THE Biblical scriptures tell us that Noah loaded his Ark with a pair of every species, especially rodents. He calculated that if his Ark was ever in danger of sinking, rats would be the first to jump ship.
The recent exodus of the senior leadership from the PTI is unparalleled in the history of Pakistani politics. Over the seven decades of our dyslexic democracy, every political party, whenever it came under pressure, has challenged it, or withstood it, or made sacrifices despite it. None more so than the Pakistan Peoples Party, to whom prison became a home away from home.
Never before, though, have so many in the PTI owed so much to so few; in fact, to one sole benefactor — their leader Imran Khan. Yet, they have deserted him with unseemly alacrity. Even the leadership of the Nazi Party in Germany waited until it was clear that the Second World War had been lost before they abandoned Hitler.
Here, the PTI high command when in government had postured, pretending to be leaders with a lofty mission to effect ‘true change’ in the country. Then, suddenly on a caprice, they quit parliament, effectively abandoning their constituencies, and, after the shameful events of May 9, within days, one by one, they betrayed their modern messiah. Gethsemane became a rout. Disciples became turncoat Judases — all but one, that is. The only one who remains by him — his senior vice chairman Shah Mahmood Qureshi — continues to pledge his feigned allegiance. What must Imran Khan be feeling now, when even a nonentity like Usman Buzdar, whom he disinterred from obscurity and made chief minister Punjab, resigns from the PTI? Buzdar’s elevation in 2018 inevitably drew comparisons with the legendary nomination by the Roman emperor Caligula of his horse, Incitatus, to the Roman Senate. Mr Z.A. Bhutto’s selection of G.M. Khar as governor Punjab in 1971 evoked similar derision amongst those who understood the pun on his name.
The public has lost faith in all politicians.
Was the elevation of both Khar and Buzdar a deliberate slight to the Punjabi elite, or simply an extreme example of cronyism?
Imran Khan’s faulty selection of his team (some of whom are padding up to play for the other side) makes one appreciate why the Pakistan Cricket Board uses a panel to select players who will play for the nation. Favouritism has no place in any game, especially not in one as dangerous as politics.
Recent machinations have made it clear that Mr Jahangir Tareen — the Croesus kingmaker who helped make Imran Khan prime minister in 2018 — is mobilising his resources to create another realm. For whom? For himself? Before he can enter the fray, though, he needs to be rid of the ban that prohibits him and Nawaz Sharif (PML-N’s king across the waters) from contesting elections.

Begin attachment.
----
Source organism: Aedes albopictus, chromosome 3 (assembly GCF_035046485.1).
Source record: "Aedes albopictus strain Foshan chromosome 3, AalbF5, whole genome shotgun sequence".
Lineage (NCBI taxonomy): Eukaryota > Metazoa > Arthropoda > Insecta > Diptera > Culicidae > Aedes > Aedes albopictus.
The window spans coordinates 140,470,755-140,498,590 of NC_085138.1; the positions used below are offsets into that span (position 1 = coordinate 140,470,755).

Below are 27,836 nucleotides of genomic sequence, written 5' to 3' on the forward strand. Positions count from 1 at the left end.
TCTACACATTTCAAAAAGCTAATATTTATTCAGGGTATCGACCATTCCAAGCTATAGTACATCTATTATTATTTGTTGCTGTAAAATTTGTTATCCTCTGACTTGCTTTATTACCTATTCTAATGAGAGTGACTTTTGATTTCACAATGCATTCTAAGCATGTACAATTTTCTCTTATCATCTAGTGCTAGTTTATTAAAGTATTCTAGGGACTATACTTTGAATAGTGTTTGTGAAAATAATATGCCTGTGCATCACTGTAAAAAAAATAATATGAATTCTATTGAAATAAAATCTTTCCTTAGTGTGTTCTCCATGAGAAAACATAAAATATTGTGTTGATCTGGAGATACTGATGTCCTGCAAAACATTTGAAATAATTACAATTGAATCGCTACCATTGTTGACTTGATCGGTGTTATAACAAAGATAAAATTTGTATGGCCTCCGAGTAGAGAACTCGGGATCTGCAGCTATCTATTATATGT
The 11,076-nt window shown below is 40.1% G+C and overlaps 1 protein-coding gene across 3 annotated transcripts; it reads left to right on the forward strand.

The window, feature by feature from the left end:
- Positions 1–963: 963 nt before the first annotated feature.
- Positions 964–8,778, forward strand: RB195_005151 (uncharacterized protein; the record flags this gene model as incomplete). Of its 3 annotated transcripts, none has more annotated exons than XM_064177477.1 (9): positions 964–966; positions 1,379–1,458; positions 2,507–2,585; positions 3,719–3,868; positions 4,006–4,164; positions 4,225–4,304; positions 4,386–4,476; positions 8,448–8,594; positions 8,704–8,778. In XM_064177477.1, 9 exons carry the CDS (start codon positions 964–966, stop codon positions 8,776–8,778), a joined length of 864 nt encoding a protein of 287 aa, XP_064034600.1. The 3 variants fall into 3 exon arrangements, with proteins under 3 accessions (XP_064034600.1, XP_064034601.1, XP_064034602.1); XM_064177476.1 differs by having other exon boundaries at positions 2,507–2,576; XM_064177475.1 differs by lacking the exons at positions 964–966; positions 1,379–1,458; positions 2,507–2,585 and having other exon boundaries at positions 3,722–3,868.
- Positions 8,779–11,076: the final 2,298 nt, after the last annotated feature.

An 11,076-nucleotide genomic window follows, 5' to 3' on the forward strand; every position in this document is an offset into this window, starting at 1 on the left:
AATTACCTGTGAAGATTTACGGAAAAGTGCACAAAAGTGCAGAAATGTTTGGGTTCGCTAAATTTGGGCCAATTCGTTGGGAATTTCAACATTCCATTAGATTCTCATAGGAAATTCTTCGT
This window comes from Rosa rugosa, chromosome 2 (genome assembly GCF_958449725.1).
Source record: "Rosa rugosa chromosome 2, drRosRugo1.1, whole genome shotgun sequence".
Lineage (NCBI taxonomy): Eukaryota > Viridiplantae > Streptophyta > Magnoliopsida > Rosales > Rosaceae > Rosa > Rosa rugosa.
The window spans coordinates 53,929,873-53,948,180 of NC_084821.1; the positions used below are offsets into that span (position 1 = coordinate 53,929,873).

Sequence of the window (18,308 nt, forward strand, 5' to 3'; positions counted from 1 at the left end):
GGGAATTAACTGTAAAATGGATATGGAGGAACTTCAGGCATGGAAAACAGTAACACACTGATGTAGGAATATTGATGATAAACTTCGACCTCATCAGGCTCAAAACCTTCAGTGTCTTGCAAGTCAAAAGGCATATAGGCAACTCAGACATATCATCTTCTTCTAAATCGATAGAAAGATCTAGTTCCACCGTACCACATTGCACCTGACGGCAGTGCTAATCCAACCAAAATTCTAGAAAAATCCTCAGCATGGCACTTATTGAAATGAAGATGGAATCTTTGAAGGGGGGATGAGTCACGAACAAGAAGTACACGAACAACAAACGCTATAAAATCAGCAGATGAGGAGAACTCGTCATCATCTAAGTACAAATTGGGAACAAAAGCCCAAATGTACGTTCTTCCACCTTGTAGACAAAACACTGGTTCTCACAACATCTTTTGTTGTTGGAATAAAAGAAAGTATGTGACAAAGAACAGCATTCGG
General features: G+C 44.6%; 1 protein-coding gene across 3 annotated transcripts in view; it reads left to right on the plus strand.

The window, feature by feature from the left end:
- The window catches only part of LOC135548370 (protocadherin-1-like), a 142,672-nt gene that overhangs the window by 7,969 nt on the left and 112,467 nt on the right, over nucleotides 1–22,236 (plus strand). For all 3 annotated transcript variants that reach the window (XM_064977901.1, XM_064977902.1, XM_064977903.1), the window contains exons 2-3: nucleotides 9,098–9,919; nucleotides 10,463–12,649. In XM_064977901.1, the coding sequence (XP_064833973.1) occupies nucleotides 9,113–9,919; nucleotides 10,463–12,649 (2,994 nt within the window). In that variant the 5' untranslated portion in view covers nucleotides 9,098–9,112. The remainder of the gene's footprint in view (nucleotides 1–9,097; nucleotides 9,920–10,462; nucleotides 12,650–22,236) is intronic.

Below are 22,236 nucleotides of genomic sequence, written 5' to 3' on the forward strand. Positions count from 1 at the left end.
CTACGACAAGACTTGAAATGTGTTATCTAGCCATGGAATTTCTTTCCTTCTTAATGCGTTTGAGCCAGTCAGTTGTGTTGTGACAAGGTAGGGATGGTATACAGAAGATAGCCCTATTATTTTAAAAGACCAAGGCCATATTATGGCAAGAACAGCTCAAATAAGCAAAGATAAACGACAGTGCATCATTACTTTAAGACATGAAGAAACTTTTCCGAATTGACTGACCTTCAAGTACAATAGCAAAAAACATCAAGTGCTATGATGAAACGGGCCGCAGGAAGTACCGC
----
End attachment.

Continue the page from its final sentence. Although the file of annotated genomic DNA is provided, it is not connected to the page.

Once these gilded handcuffs have been removed from both of them — it has to be before the next general elections — one should expect to see Nawaz Sharif reigning in the presidency and Jahangir Tareen (health permitting) ruling if not from, then certainly behind the throne in Islamabad.
Switching loyalties or changing parties is not a Pakistani phenomenon. It has happened wherever there is a functioning democracy and a choice of causes — in India, the United States, even in the United Kingdom, where, in that mother of parliaments, the father of parliament Winston Churchill began as a Conservative, crossed the floor to become a Liberal, and then returned to the Conservatives.
Do such changelings have a ‘predictably insecure future’? As Churchill’s subsequent career demonstrated, apparently not. In Pakistan, being a political turncoat is almost a qualification. Take the revolving door loyalties of Sheikh Rashid: 1988, the Islami Jamhoori Ittehad; 1990, against IJI ticket; in 1993, PML-N; then PML-Q; his own brainchild the Awami Muslim League; and, most recently, cohabitation with the PTI.
Or the voluble Fawad Chaudhry? All Pakistan Muslim League; PPP, 2012; PML-Q, 2013; PTI, 2016.
The list is endless, as is the queue to quit the PTI.
Now, the issue in Pakistan is not who wins the next general election but who thinks he is another Kemal Ataturk or Recep Erdogan, with a mandate strong enough to rehabilitate the economy, to modernise a hierarchical society, and to put khaki back in the barracks. It will require a superhuman effort in a nation that has no superheroes, only papier-mâché Caligulas.
The truth is that the public has lost faith in its politicians and all other organs of governance. They have seen it too often to take elections seriously. They can foretell from experience that when any modern Noah reaches Mount Ararat, he will find the same rats waiting for him on dry land.
The writer is an author.
Published in Dawn, June 8th, 2023